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Following another bank holiday weekend blighted by rail engineering works, new Which? analysis reveals that passenger satisfaction with value for money has remained low over the last ten years, as fares have spiralled.

New Which? analysis of official Transport Focus data found there has been little meaningful improvement in passenger satisfaction with value for money across all the train operators, rising just 7 percentage points overall in a decade from 41% to 48%. For commuters, satisfaction levels were lower still at 34% when they were surveyed in Autumn 2015, having also only improved by 7 percentage points over the decade.

This is against a backdrop of rail fare prices over the same period increasing by 54%, more than double the rate of overall CPI inflation. Similarly, when it comes to passenger satisfaction on how delays are dealt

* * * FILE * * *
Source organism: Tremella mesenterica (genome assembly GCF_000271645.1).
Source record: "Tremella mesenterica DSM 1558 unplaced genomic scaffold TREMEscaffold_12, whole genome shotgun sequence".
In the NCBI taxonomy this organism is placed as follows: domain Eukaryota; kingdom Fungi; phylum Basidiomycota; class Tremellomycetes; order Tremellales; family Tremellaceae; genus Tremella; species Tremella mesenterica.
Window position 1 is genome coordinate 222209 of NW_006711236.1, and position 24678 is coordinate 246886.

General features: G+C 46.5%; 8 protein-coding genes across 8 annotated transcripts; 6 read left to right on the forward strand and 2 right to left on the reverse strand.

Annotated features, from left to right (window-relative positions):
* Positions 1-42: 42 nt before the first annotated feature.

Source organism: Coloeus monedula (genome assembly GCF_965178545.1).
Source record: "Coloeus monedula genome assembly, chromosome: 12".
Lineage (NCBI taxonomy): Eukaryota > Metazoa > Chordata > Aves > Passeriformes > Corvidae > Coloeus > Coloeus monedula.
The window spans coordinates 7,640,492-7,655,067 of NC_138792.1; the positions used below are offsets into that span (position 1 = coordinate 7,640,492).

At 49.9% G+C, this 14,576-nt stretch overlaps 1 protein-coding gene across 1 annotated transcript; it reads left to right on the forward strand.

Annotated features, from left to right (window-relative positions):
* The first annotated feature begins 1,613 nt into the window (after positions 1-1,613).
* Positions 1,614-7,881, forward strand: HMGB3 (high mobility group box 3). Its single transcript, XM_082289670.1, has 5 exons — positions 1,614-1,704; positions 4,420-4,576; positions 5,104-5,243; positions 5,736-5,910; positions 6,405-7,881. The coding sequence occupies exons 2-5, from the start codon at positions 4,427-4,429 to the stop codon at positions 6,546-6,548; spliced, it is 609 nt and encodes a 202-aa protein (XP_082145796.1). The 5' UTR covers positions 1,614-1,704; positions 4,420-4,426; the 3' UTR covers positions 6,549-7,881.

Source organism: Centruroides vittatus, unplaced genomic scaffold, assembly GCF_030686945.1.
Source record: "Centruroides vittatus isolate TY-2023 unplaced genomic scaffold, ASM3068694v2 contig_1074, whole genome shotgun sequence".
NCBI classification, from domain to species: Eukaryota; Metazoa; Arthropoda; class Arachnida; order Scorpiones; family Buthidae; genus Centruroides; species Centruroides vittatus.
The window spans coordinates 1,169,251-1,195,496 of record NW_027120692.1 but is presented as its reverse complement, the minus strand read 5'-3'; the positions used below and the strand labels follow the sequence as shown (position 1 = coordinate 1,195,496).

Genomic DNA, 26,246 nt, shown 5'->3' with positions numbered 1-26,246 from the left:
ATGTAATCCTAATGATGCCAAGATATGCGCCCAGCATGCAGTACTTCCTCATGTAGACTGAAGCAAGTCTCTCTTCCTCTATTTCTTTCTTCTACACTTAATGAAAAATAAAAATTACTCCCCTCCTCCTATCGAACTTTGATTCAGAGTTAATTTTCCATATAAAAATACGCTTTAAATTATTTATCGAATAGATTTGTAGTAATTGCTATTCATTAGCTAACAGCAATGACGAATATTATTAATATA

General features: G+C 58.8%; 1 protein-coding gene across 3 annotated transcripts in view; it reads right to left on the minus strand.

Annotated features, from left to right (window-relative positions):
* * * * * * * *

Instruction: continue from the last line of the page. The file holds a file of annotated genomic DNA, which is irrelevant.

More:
with, while some train companies have shown an improvement the national picture shows little positive change, with only a 4 percentage point increase in satisfaction over the past 10 years (2006: 35% to 2015: 39%).

In December 2015 Which? lodged a super-complaint to the Office of Rail and Road (ORR) calling for urgent improvements to make it easier for passengers to claim refunds for rail delays and cancellations.

Following the regulator’s response, we are now calling on the Government to ensure that the ORR has new powers and duties to enable them to be a strong, independent regulator that stands up for passengers. Where breaches of consumer law and licence conditions have been found as part of the investigation for our super-complaint, the ORR must take enforcement action without delay.

​​Which? executive director Richard Lloyd, said: “Despite repeated claims that the railways are improving, passengers say that rail travel offers little more value for money than a decade ago. What’s more, people have found even less of an improvement in the way train companies handle delays.

“This is an unacceptably slow pace of change, so the Government must quickly now give the rail regulator the powers and duties it needs to be an independent consumer watchdog that can hold train operators to account.”

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